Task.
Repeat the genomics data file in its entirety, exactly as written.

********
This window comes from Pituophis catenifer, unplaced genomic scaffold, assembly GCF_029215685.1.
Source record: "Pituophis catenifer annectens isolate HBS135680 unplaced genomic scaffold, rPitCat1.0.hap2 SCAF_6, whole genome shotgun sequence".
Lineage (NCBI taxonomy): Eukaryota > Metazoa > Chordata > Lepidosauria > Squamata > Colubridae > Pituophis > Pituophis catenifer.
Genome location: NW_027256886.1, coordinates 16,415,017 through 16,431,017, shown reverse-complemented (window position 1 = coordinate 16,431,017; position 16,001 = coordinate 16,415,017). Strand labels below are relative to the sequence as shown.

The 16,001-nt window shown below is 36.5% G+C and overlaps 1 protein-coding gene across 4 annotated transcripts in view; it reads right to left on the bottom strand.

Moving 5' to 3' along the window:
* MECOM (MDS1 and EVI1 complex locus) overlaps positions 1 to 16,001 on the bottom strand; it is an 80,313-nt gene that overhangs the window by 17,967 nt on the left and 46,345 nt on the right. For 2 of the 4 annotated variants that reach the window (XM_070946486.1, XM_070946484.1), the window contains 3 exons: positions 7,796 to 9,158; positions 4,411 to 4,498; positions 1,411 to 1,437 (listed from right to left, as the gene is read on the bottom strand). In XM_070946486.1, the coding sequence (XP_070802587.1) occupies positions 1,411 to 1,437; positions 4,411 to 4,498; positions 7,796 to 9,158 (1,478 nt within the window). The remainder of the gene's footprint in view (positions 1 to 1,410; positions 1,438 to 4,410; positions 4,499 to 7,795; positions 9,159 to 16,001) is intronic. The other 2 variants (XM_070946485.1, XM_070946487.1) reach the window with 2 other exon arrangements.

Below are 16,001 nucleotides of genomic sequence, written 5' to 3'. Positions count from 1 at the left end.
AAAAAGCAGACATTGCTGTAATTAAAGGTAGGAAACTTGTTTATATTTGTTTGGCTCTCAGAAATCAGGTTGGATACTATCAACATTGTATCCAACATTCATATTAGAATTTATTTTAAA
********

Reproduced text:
This window comes from Pituophis catenifer, unplaced genomic scaffold, assembly GCF_029215685.1.
Source record: "Pituophis catenifer annectens isolate HBS135680 unplaced genomic scaffold, rPitCat1.0.hap2 SCAF_6, whole genome shotgun sequence".
Lineage (NCBI taxonomy): Eukaryota > Metazoa > Chordata > Lepidosauria > Squamata > Colubridae > Pituophis > Pituophis catenifer.
Genome location: NW_027256886.1, coordinates 16,415,017 through 16,431,017, shown reverse-complemented (window position 1 = coordinate 16,431,017; position 16,001 = coordinate 16,415,017). Strand labels below are relative to the sequence as shown.

The 16,001-nt window shown below is 36.5% G+C and overlaps 1 protein-coding gene across 4 annotated transcripts in view; it reads right to left on the bottom strand.

Moving 5' to 3' along the window:
* MECOM (MDS1 and EVI1 complex locus) overlaps positions 1 to 16,001 on the bottom strand; it is an 80,313-nt gene that overhangs the window by 17,967 nt on the left and 46,345 nt on the right. For 2 of the 4 annotated variants that reach the window (XM_070946486.1, XM_070946484.1), the window contains 3 exons: positions 7,796 to 9,158; positions 4,411 to 4,498; positions 1,411 to 1,437 (listed from right to left, as the gene is read on the bottom strand). In XM_070946486.1, the coding sequence (XP_070802587.1) occupies positions 1,411 to 1,437; positions 4,411 to 4,498; positions 7,796 to 9,158 (1,478 nt within the window). The remainder of the gene's footprint in view (positions 1 to 1,410; positions 1,438 to 4,410; positions 4,499 to 7,795; positions 9,159 to 16,001) is intronic. The other 2 variants (XM_070946485.1, XM_070946487.1) reach the window with 2 other exon arrangements.

Below are 16,001 nucleotides of genomic sequence, written 5' to 3'. Positions count from 1 at the left end.
AAAAAGCAGACATTGCTGTAATTAAAGGTAGGAAACTTGTTTATATTTGTTTGGCTCTCAGAAATCAGGTTGGATACTATCAACATTGTATCCAACATTCATATTAGAATTTATTTTAAA